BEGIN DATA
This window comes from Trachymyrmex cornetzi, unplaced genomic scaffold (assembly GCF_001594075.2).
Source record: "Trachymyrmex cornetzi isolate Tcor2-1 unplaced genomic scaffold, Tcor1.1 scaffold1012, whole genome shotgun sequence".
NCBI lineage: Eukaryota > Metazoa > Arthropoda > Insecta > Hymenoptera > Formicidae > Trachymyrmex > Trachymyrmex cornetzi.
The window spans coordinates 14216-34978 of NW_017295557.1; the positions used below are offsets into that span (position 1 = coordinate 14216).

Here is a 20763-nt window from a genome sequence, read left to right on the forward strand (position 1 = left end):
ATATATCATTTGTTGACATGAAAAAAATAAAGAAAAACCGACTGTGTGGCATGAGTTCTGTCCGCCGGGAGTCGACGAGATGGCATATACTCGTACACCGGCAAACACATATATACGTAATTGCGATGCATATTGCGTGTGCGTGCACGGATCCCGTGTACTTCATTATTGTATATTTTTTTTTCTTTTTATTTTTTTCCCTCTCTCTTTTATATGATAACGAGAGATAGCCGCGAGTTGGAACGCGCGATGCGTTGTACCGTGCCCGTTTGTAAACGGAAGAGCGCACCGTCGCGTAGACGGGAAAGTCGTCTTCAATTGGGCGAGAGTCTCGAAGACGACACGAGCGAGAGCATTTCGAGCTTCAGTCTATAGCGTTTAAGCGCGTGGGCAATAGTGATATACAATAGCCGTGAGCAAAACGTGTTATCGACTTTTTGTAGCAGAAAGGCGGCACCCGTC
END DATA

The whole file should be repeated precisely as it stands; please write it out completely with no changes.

This window comes from Trachymyrmex cornetzi, unplaced genomic scaffold (assembly GCF_001594075.2).
Source record: "Trachymyrmex cornetzi isolate Tcor2-1 unplaced genomic scaffold, Tcor1.1 scaffold1012, whole genome shotgun sequence".
NCBI lineage: Eukaryota > Metazoa > Arthropoda > Insecta > Hymenoptera > Formicidae > Trachymyrmex > Trachymyrmex cornetzi.
The window spans coordinates 14216-34978 of NW_017295557.1; the positions used below are offsets into that span (position 1 = coordinate 14216).

Here is a 20763-nt window from a genome sequence, read left to right on the forward strand (position 1 = left end):
ATATATCATTTGTTGACATGAAAAAAATAAAGAAAAACCGACTGTGTGGCATGAGTTCTGTCCGCCGGGAGTCGACGAGATGGCATATACTCGTACACCGGCAAACACATATATACGTAATTGCGATGCATATTGCGTGTGCGTGCACGGATCCCGTGTACTTCATTATTGTATATTTTTTTTTCTTTTTATTTTTTTCCCTCTCTCTTTTATATGATAACGAGAGATAGCCGCGAGTTGGAACGCGCGATGCGTTGTACCGTGCCCGTTTGTAAACGGAAGAGCGCACCGTCGCGTAGACGGGAAAGTCGTCTTCAATTGGGCGAGAGTCTCGAAGACGACACGAGCGAGAGCATTTCGAGCTTCAGTCTATAGCGTTTAAGCGCGTGGGCAATAGTGATATACAATAGCCGTGAGCAAAACGTGTTATCGACTTTTTGTAGCAGAAAGGCGGCACCCGTC